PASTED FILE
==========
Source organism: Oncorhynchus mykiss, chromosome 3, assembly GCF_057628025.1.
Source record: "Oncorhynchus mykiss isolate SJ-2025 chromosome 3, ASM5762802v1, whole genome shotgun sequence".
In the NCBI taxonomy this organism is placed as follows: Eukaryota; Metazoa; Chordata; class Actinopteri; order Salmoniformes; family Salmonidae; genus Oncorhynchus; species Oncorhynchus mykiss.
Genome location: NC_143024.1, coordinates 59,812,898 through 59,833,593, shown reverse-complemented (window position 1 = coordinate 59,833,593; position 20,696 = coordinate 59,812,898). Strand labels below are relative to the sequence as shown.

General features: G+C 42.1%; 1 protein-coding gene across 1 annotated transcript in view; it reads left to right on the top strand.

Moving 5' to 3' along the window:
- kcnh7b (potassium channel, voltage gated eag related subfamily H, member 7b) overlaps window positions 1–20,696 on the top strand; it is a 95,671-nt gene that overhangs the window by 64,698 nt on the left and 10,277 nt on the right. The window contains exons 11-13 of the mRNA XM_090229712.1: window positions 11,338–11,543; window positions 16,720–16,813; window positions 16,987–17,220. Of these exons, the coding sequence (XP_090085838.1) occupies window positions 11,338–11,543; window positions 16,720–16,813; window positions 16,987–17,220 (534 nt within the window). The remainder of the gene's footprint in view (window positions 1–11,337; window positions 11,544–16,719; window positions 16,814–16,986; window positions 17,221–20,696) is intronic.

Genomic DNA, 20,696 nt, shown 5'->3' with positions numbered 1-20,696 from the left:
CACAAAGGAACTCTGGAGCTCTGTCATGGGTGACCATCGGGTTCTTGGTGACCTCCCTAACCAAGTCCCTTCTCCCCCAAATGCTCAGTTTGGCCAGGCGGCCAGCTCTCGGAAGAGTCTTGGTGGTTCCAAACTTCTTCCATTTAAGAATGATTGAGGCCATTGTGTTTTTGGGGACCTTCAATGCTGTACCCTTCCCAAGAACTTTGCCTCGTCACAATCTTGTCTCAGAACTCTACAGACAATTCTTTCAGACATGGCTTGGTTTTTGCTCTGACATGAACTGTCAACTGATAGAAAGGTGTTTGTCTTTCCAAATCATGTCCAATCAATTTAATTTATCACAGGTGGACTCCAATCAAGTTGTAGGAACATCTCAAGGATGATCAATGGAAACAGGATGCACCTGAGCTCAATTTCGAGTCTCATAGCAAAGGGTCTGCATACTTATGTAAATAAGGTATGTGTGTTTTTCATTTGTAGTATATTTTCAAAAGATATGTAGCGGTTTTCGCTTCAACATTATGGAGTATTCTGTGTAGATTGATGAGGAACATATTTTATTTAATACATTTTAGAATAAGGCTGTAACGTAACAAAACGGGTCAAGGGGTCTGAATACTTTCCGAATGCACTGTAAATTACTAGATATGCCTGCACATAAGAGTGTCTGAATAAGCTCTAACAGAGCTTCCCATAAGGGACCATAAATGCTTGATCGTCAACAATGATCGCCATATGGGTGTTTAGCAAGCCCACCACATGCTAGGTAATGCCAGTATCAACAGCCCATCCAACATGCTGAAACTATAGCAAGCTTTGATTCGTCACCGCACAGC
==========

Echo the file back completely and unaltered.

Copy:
Source organism: Oncorhynchus mykiss, chromosome 3, assembly GCF_057628025.1.
Source record: "Oncorhynchus mykiss isolate SJ-2025 chromosome 3, ASM5762802v1, whole genome shotgun sequence".
In the NCBI taxonomy this organism is placed as follows: Eukaryota; Metazoa; Chordata; class Actinopteri; order Salmoniformes; family Salmonidae; genus Oncorhynchus; species Oncorhynchus mykiss.
Genome location: NC_143024.1, coordinates 59,812,898 through 59,833,593, shown reverse-complemented (window position 1 = coordinate 59,833,593; position 20,696 = coordinate 59,812,898). Strand labels below are relative to the sequence as shown.

General features: G+C 42.1%; 1 protein-coding gene across 1 annotated transcript in view; it reads left to right on the top strand.

Moving 5' to 3' along the window:
- kcnh7b (potassium channel, voltage gated eag related subfamily H, member 7b) overlaps window positions 1–20,696 on the top strand; it is a 95,671-nt gene that overhangs the window by 64,698 nt on the left and 10,277 nt on the right. The window contains exons 11-13 of the mRNA XM_090229712.1: window positions 11,338–11,543; window positions 16,720–16,813; window positions 16,987–17,220. Of these exons, the coding sequence (XP_090085838.1) occupies window positions 11,338–11,543; window positions 16,720–16,813; window positions 16,987–17,220 (534 nt within the window). The remainder of the gene's footprint in view (window positions 1–11,337; window positions 11,544–16,719; window positions 16,814–16,986; window positions 17,221–20,696) is intronic.

Genomic DNA, 20,696 nt, shown 5'->3' with positions numbered 1-20,696 from the left:
CACAAAGGAACTCTGGAGCTCTGTCATGGGTGACCATCGGGTTCTTGGTGACCTCCCTAACCAAGTCCCTTCTCCCCCAAATGCTCAGTTTGGCCAGGCGGCCAGCTCTCGGAAGAGTCTTGGTGGTTCCAAACTTCTTCCATTTAAGAATGATTGAGGCCATTGTGTTTTTGGGGACCTTCAATGCTGTACCCTTCCCAAGAACTTTGCCTCGTCACAATCTTGTCTCAGAACTCTACAGACAATTCTTTCAGACATGGCTTGGTTTTTGCTCTGACATGAACTGTCAACTGATAGAAAGGTGTTTGTCTTTCCAAATCATGTCCAATCAATTTAATTTATCACAGGTGGACTCCAATCAAGTTGTAGGAACATCTCAAGGATGATCAATGGAAACAGGATGCACCTGAGCTCAATTTCGAGTCTCATAGCAAAGGGTCTGCATACTTATGTAAATAAGGTATGTGTGTTTTTCATTTGTAGTATATTTTCAAAAGATATGTAGCGGTTTTCGCTTCAACATTATGGAGTATTCTGTGTAGATTGATGAGGAACATATTTTATTTAATACATTTTAGAATAAGGCTGTAACGTAACAAAACGGGTCAAGGGGTCTGAATACTTTCCGAATGCACTGTAAATTACTAGATATGCCTGCACATAAGAGTGTCTGAATAAGCTCTAACAGAGCTTCCCATAAGGGACCATAAATGCTTGATCGTCAACAATGATCGCCATATGGGTGTTTAGCAAGCCCACCACATGCTAGGTAATGCCAGTATCAACAGCCCATCCAACATGCTGAAACTATAGCAAGCTTTGATTCGTCACCGCACAGC